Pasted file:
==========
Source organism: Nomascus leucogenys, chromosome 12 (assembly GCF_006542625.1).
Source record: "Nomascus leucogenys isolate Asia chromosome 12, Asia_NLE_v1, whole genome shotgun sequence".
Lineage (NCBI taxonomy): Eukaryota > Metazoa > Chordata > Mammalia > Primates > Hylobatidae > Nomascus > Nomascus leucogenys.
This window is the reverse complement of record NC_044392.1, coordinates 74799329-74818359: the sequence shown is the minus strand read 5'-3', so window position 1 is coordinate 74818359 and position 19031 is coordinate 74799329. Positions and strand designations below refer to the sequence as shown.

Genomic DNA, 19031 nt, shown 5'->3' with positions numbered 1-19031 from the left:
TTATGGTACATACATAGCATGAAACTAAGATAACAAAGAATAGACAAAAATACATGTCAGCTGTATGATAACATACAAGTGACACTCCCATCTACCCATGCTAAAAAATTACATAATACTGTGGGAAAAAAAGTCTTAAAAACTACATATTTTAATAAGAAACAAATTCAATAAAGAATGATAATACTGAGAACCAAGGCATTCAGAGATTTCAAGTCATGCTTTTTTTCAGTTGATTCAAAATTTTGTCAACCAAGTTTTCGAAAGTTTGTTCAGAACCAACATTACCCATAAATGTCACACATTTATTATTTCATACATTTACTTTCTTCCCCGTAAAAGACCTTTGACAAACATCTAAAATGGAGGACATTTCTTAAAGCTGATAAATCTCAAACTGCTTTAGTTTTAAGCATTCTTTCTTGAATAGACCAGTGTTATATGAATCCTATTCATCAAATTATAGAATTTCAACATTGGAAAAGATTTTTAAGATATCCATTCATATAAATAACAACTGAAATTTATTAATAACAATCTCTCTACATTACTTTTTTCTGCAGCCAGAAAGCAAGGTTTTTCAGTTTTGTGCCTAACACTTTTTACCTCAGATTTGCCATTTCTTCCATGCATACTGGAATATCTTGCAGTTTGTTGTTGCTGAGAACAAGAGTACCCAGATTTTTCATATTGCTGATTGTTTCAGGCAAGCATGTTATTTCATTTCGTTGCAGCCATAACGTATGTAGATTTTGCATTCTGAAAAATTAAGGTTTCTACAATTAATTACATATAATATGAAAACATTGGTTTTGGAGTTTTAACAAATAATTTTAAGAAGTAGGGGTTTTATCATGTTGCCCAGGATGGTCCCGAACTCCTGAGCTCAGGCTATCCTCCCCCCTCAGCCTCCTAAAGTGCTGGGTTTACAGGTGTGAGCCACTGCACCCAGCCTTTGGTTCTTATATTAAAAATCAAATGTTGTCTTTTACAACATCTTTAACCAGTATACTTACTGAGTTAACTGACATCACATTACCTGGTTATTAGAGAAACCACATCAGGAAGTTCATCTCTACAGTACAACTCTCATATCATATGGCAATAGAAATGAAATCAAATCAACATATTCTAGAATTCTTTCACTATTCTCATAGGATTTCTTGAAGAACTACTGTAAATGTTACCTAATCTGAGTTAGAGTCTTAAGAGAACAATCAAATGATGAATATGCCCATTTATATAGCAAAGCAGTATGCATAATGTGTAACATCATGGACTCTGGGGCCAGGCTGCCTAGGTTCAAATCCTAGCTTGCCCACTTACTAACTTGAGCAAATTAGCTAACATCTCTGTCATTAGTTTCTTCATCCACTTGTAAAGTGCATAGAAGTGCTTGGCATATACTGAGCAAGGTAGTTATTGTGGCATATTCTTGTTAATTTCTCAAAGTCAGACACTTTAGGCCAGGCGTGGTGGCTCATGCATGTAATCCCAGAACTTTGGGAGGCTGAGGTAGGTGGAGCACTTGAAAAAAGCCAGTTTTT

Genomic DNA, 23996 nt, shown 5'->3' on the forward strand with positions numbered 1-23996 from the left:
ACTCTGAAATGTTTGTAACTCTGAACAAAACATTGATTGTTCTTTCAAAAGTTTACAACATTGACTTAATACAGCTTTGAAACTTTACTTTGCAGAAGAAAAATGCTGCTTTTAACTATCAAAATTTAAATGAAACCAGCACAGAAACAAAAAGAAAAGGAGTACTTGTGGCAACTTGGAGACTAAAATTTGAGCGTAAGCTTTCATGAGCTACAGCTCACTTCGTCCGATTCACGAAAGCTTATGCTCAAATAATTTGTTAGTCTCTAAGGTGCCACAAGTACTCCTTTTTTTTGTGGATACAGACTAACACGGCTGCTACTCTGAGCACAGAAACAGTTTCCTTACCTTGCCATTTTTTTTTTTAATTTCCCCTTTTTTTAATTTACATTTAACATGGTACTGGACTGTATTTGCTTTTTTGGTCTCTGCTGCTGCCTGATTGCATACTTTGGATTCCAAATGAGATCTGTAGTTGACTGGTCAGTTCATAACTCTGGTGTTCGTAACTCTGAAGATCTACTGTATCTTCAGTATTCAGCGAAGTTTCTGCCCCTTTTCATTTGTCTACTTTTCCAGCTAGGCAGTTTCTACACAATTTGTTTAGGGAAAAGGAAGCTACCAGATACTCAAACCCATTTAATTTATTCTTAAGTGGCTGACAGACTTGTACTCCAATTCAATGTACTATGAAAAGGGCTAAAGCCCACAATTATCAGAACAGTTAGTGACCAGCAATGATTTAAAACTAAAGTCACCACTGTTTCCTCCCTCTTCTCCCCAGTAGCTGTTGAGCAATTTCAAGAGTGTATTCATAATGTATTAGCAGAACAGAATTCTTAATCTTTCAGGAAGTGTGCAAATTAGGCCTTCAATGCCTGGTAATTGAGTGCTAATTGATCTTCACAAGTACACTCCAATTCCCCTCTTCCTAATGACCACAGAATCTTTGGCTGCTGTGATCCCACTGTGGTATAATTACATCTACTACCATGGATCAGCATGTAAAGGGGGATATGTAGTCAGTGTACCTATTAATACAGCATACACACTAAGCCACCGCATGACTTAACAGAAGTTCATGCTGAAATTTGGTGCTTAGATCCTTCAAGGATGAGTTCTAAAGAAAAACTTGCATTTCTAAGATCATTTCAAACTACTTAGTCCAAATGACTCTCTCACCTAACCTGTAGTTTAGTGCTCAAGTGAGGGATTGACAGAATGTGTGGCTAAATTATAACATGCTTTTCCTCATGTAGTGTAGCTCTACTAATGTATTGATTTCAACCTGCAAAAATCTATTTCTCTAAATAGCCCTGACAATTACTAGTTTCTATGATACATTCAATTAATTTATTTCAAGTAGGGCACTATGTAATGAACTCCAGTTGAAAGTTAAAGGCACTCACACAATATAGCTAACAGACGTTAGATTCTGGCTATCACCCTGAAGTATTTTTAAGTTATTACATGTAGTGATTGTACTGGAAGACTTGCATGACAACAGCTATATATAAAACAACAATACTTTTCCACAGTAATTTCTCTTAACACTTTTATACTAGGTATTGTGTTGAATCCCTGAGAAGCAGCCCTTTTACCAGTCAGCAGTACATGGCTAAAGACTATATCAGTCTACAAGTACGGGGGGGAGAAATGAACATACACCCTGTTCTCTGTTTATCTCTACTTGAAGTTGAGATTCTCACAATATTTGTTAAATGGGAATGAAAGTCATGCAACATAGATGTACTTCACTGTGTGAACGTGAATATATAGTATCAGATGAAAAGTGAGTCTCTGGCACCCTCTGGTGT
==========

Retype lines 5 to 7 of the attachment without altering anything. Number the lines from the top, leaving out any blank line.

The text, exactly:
Genomic DNA, 19031 nt, shown 5'->3' with positions numbered 1-19031 from the left:
TTATGGTACATACATAGCATGAAACTAAGATAACAAAGAATAGACAAAAATACATGTCAGCTGTATGATAACATACAAGTGACACTCCCATCTACCCATGCTAAAAAATTACATAATACTGTGGGAAAAAAAGTCTTAAAAACTACATATTTTAATAAGAAACAAATTCAATAAAGAATGATAATACTGAGAACCAAGGCATTCAGAGATTTCAAGTCATGCTTTTTTTCAGTTGATTCAAAATTTTGTCAACCAAGTTTTCGAAAGTTTGTTCAGAACCAACATTACCCATAAATGTCACACATTTATTATTTCATACATTTACTTTCTTCCCCGTAAAAGACCTTTGACAAACATCTAAAATGGAGGACATTTCTTAAAGCTGATAAATCTCAAACTGCTTTAGTTTTAAGCATTCTTTCTTGAATAGACCAGTGTTATATGAATCCTATTCATCAAATTATAGAATTTCAACATTGGAAAAGATTTTTAAGATATCCATTCATATAAATAACAACTGAAATTTATTAATAACAATCTCTCTACATTACTTTTTTCTGCAGCCAGAAAGCAAGGTTTTTCAGTTTTGTGCCTAACACTTTTTACCTCAGATTTGCCATTTCTTCCATGCATACTGGAATATCTTGCAGTTTGTTGTTGCTGAGAACAAGAGTACCCAGATTTTTCATATTGCTGATTGTTTCAGGCAAGCATGTTATTTCATTTCGTTGCAGCCATAACGTATGTAGATTTTGCATTCTGAAAAATTAAGGTTTCTACAATTAATTACATATAATATGAAAACATTGGTTTTGGAGTTTTAACAAATAATTTTAAGAAGTAGGGGTTTTATCATGTTGCCCAGGATGGTCCCGAACTCCTGAGCTCAGGCTATCCTCCCCCCTCAGCCTCCTAAAGTGCTGGGTTTACAGGTGTGAGCCACTGCACCCAGCCTTTGGTTCTTATATTAAAAATCAAATGTTGTCTTTTACAACATCTTTAACCAGTATACTTACTGAGTTAACTGACATCACATTACCTGGTTATTAGAGAAACCACATCAGGAAGTTCATCTCTACAGTACAACTCTCATATCATATGGCAATAGAAATGAAATCAAATCAACATATTCTAGAATTCTTTCACTATTCTCATAGGATTTCTTGAAGAACTACTGTAAATGTTACCTAATCTGAGTTAGAGTCTTAAGAGAACAATCAAATGATGAATATGCCCATTTATATAGCAAAGCAGTATGCATAATGTGTAACATCATGGACTCTGGGGCCAGGCTGCCTAGGTTCAAATCCTAGCTTGCCCACTTACTAACTTGAGCAAATTAGCTAACATCTCTGTCATTAGTTTCTTCATCCACTTGTAAAGTGCATAGAAGTGCTTGGCATATACTGAGCAAGGTAGTTATTGTGGCATATTCTTGTTAATTTCTCAAAGTCAGACACTTTAGGCCAGGCGTGGTGGCTCATGCATGTAATCCCAGAACTTTGGGAGGCTGAGGTAGGTGGAGCACTTGAAAAAAGCCAGTTTTT

Genomic DNA, 23996 nt, shown 5'->3' on the forward strand with positions numbered 1-23996 from the left: